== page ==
Prima Facie - Explained
What is a Prima Facie Case?
If you still have questions or prefer to get help directly from an agent, please submit a request.
We’ll get back to you as soon as possible.
- Marketing, Advertising, Sales & PR
- Accounting, Taxation, and Reporting
- Professionalism & Career Development
Law, Transactions, & Risk Management
Government, Legal System, Administrative Law, & Constitutional Law Legal Disputes - Civil & Criminal Law Agency Law HR, Employment, Labor, & Discrimination Business Entities, Corporate Governance & Ownership Business Transactions, Antitrust, & Securities Law Real Estate, Personal, & Intellectual Property Commercial Law: Contract, Payments, Security Interests, & Bankruptcy Consumer Protection Insurance & Risk Management Immigration Law Environmental Protection Law Inheritance, Estates, and Trusts
- Business Management & Operations
- Economics, Finance, & Analytics
Table of ContentsWhat does Prima Facie Mean?How is Prima Facie Used in Criminal Law?Example of a Prima Facie CaseHow Prima Facie is Dealt with in CourtAcademic Research
What does Prima Facie Mean?
Prima facie is a term used to describe the nature of something at first observation. It is a legal claim which proves that there is sufficient evidence for the prosecution to take place." In other words, prima facie refers to particular evidence, whereby if held to be sufficient, it can be used to prove a case. Prima facie is commonly used in legal hearings such as criminal and civil lawsuits. Prima facie is a Latin term meaning, the first sight.
Back To: Legal Disputes: Civil and Criminal Law
How is Prima Facie Used in Criminal Law?
In civil and criminal law, the term prima facie signifies initial examination with corroborating evidence which supports a given case. It denotes evidence which if not refuted can sufficiently be used to prove a case. In common law jurisdictions, the term prima facie is applied in court proceedings to commence a case and create a ruling.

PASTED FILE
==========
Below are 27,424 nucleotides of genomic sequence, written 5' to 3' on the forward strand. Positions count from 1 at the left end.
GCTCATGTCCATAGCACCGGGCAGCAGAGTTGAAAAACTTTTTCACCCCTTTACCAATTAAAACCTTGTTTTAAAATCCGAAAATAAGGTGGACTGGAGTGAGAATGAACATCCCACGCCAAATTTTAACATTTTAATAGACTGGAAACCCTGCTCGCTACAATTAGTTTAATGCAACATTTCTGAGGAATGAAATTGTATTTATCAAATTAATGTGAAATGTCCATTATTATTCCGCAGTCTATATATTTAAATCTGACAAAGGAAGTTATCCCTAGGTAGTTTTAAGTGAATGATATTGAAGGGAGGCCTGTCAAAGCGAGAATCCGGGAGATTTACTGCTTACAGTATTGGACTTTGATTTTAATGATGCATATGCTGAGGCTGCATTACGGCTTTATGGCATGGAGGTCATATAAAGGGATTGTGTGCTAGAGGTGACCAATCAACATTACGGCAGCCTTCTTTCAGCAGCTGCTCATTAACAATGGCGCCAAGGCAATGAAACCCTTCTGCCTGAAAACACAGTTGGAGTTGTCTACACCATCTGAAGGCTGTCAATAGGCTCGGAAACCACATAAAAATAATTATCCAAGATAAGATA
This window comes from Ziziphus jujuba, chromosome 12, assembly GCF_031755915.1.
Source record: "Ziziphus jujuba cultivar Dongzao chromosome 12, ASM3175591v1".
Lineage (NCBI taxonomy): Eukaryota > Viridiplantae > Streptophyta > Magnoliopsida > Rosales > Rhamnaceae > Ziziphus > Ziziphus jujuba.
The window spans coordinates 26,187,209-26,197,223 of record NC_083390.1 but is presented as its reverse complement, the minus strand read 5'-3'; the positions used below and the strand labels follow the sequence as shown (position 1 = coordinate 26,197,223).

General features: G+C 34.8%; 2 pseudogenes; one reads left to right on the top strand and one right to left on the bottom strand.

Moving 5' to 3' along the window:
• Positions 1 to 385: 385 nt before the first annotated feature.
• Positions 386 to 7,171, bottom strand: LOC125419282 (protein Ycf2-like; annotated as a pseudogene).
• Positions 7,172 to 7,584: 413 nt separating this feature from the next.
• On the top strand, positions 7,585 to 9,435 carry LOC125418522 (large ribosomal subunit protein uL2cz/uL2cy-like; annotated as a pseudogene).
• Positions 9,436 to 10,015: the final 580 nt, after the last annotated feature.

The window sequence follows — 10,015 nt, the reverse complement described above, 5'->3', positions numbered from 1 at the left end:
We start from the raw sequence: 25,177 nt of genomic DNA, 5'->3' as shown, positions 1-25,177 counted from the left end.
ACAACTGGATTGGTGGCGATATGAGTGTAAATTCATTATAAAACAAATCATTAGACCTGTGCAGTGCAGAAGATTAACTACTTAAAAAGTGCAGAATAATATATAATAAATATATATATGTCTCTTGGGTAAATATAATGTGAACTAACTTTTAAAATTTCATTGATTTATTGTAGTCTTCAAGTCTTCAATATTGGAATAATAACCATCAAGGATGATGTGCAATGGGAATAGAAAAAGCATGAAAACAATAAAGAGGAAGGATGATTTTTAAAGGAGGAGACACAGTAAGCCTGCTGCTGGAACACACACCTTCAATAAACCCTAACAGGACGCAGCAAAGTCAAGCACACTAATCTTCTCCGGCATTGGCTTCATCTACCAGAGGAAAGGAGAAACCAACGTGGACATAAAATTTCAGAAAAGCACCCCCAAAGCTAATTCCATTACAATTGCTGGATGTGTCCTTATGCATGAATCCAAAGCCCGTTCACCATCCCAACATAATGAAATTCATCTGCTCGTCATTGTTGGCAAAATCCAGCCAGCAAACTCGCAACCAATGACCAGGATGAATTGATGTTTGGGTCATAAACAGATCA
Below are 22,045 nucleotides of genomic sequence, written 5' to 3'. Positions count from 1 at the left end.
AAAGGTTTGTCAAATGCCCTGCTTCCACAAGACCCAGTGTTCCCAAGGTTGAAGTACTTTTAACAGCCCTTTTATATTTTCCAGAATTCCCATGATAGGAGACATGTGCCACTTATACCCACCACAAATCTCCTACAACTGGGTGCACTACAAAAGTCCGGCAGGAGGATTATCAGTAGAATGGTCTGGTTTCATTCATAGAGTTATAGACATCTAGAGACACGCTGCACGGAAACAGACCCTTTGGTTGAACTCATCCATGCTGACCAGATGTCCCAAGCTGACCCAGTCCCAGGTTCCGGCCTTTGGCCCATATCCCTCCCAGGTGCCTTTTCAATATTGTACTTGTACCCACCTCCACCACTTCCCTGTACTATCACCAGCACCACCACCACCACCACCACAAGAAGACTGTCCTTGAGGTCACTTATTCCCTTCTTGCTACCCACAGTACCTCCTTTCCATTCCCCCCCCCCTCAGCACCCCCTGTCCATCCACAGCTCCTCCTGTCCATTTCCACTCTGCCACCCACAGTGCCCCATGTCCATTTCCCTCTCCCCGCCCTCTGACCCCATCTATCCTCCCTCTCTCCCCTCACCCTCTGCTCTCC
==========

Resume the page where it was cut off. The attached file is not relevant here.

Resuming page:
Example of a Prima Facie Case
Prima facie is generally used in legal proceedings in both civil and criminal cases. Below are two examples of prima facie and how they are used to prove a case in court:
Let's say that a business files a claim that one of its vendors breached a contract by failing to deliver an order. In the process, the business lost a number of customers. The filed complaint should provide detailed information on the reasons for filing the lawsuit. Also, It should explain the injury caused as well as the defendants contribution to the injury. In this case, before the court begins the trial, it has to first determine if the case has met the threshold to initiate a court trial. When a court does its first examination of the case, the judge may decide that there is adequate evidence to carry on with the prosecution. If this is the case, it becomes a prima facie.
Let's assume that there is a prosecution on murder. And among the collected evidence, there is a videotape that shows the plaintiff screaming due to death threats from the respondent. In a court of law, such evidence is likely to be considered prima facie evidence (intention to kill). However, the prosecution must prove this element in the court for the jury to find a basis for convicting the respondent for murder charges. Also, in criminal law, a copy of the respondents criminal record can be viewed as prima facie by the jury. This may include his prior convictions which may be used against him in court. Note that even though a prima facie may be accepted for trial, there is no guarantee of a plaintiff winning the lawsuit. The reason is that if during the court proceedings the judge later tends that the evidence is not enough to warrant prosecution, the court will automatically dismiss the case.
How Prima Facie is Dealt with in Court
When it comes to civil claims, a plaintiff is expected to provide a prima facie that has affirmative evidence at the initial stage of court proceedings. It is crucial to provide enough proof because this is the only way a plaintiff can prevent the jury from directly dismissing the case. Better still prevent the judge from passing an unfair verdict. Where the prima facie of the plaintiff has no sufficient proof, the respondent may request for the dismissal of the claims directed against him. The respondent can do this without having to submit any evidence to refute claims made against him or her by the plaintiff. Note that it is the plaintiff's duty to persuade the jury during a court hearing and not the respondent. So, if the plaintiff prima facie is not convincing enough to the jury, the ruling will automatically be made in the respondents favor.